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A nation must think before it acts.
Mac Owens is Editor of Orbis: FPRI’s Journal of World Affairs, and Senior Fellow in our Program on National Security. Orbis is published for the Foreign Policy Research Institute by Elsevier. For subscription or other information, visit the Elsevier website. FPRI members at the $150 level or above receive a complimentary subscription (for individuals, not institutions). For membership information, please click here. To view this issue online, please click here.
Welcome to the spring 2017 issue of Orbis. In our first article in this edition, David T. Burbach reflects on why, in contrast to the experience of Vietnam, the American public’s confidence in the U.S. military did not decline during the recent unpopular wars in Iraq and Afghanistan.
This issue then offers a cluster of four articles examining various aspects of the Islamic State. First, Leonard C. Robinson discusses what he calls “collective action frames,” employed by the Islamic State to advance its goals, and suggests ways in which the United States and its allies can counter them. Next, Carmel Davis addresses the limits that constrain the Islamic State in its quest to establish a caliphate. In the third article, C. Alexander Ohlers looks at the strengths and weaknesses of “aggressive containment,” an approach designed to defeat the Islamic State. Finally, R. Kim Cragin analyzes the role of foreign fighter returnees in Islamic State attacks in Western Europe.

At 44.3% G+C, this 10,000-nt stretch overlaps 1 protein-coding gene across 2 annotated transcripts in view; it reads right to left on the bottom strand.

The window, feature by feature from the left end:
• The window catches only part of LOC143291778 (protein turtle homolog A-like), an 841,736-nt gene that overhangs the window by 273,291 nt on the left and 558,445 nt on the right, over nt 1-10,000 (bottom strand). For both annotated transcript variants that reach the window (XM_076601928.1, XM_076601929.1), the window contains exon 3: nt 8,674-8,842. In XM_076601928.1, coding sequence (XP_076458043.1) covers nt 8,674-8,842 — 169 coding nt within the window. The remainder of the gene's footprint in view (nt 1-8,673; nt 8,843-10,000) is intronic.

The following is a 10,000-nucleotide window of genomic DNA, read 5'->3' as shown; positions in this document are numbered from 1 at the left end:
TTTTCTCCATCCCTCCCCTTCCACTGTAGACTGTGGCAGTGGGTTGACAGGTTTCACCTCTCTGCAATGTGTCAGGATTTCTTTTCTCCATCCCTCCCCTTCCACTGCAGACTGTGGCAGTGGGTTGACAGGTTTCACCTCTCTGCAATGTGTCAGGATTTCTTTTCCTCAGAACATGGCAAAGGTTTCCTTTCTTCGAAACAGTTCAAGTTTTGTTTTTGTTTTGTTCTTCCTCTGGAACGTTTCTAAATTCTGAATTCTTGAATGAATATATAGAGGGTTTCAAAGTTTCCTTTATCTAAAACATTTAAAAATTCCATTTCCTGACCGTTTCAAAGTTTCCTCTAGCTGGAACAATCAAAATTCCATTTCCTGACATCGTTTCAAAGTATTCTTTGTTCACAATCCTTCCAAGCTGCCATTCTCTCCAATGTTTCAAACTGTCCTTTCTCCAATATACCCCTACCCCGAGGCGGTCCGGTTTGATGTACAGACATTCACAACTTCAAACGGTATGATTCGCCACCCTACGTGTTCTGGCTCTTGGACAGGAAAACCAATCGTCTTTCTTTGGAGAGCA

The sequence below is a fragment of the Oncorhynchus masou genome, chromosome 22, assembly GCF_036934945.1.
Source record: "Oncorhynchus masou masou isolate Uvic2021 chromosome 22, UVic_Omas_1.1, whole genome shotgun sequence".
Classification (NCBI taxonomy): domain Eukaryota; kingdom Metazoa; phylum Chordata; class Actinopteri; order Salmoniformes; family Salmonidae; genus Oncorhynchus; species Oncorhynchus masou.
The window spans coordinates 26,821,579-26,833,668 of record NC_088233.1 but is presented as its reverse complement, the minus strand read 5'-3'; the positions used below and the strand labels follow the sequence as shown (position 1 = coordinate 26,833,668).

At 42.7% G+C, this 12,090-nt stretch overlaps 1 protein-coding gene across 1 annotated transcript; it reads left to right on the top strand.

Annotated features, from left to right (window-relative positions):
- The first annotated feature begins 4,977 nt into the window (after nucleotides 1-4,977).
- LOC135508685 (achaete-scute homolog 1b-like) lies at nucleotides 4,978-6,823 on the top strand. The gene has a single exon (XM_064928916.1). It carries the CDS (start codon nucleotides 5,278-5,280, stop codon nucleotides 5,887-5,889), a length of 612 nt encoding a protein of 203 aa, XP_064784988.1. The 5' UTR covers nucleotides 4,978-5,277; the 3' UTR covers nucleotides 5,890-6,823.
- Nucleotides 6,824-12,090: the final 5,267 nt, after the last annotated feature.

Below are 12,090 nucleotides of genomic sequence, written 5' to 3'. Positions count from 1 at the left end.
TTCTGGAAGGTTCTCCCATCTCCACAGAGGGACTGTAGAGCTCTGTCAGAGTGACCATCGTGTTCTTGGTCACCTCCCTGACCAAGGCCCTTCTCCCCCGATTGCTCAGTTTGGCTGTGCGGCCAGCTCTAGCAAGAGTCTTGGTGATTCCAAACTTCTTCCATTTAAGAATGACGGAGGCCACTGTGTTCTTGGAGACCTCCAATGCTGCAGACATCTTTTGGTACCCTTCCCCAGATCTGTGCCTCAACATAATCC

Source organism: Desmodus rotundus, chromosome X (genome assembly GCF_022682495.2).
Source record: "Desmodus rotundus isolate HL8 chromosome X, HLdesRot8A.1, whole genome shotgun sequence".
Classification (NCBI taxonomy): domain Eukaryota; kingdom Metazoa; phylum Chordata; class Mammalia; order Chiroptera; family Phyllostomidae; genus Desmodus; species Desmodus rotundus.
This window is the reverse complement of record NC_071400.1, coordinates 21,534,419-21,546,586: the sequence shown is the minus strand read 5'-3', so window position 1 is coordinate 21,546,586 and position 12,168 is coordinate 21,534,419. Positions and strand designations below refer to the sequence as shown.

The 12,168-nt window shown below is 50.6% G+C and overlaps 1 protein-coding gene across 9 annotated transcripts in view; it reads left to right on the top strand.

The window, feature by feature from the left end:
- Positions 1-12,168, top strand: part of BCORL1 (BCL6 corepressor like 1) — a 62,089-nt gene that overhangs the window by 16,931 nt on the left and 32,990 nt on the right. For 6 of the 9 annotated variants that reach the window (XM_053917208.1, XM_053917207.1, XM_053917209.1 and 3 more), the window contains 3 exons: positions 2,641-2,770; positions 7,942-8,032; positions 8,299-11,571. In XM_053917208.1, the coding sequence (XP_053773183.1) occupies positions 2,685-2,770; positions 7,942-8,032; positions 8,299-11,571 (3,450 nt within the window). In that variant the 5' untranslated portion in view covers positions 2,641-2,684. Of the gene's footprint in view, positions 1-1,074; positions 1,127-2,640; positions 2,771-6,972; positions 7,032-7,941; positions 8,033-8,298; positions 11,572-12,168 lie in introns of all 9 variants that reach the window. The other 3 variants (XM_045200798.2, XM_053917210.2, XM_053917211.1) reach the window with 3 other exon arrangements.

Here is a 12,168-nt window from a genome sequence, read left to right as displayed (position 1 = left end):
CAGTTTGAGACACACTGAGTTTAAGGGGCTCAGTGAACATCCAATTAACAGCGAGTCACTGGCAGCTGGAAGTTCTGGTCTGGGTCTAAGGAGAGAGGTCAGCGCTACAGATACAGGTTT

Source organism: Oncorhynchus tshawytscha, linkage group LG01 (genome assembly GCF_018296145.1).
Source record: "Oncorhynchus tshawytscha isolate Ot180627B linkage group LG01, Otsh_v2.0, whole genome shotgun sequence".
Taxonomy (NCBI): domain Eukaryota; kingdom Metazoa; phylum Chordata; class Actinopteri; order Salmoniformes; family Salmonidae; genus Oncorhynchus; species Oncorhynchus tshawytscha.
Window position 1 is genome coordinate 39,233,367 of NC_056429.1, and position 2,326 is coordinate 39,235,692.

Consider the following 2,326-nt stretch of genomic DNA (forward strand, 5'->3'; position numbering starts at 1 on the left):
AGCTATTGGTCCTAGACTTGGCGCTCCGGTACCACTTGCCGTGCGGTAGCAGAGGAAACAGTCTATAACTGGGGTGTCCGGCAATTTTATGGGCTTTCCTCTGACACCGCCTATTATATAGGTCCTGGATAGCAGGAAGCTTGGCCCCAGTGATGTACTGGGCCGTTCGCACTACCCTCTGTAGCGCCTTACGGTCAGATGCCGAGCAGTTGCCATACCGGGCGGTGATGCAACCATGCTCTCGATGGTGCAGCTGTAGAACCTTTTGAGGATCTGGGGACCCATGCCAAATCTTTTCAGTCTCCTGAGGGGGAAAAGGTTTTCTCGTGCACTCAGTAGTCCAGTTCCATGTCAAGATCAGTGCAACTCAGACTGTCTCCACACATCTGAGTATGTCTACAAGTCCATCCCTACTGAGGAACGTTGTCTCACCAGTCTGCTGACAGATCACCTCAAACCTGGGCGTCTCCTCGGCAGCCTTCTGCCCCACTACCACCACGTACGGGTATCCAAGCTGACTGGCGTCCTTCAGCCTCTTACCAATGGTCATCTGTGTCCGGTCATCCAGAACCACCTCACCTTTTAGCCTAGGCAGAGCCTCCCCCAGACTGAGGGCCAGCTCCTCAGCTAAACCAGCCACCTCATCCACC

Next, Brandon J. Weichert discusses the limitations of current U.S. space policy. He suggests that, given the importance of space to U.S. global power, the United States must shift from its traditional approach, based on space superiority, to a more aggressive posture of space dominance. In his article, Ren Xiao examines how China has responded to the Obama Administration’s “pivot” or rebalance to the Asia-Pacific region. He contends that while the response was measured, the election of President Donald Trump has created serious uncertainties.
Edward A. McLellan argues that a careful reading of evolving Russian military doctrine and strategic beliefs suggests that two NATO initiatives intended to provide a credible deterrent to Russian provocations in its eastern frontier—the Rapid Reaction Spearhead Force and the NATO Response Force—might not decrease the likelihood of conflict, but rather make unintentional war more likely. In our final article, James R. Holmes and Toshi Yoshihara trace the impressive rise of China’s surface navy, noting that it has only been a decade since China began com- missioning indigenously-built modern destroyers, frigates, and corvetts, an impressive feat by any standard.
In our book review section, Ian Johnson considers books about German and Russian power. And, in another essay, Beth Kerley reviews books on the future of civil society in Ukraine.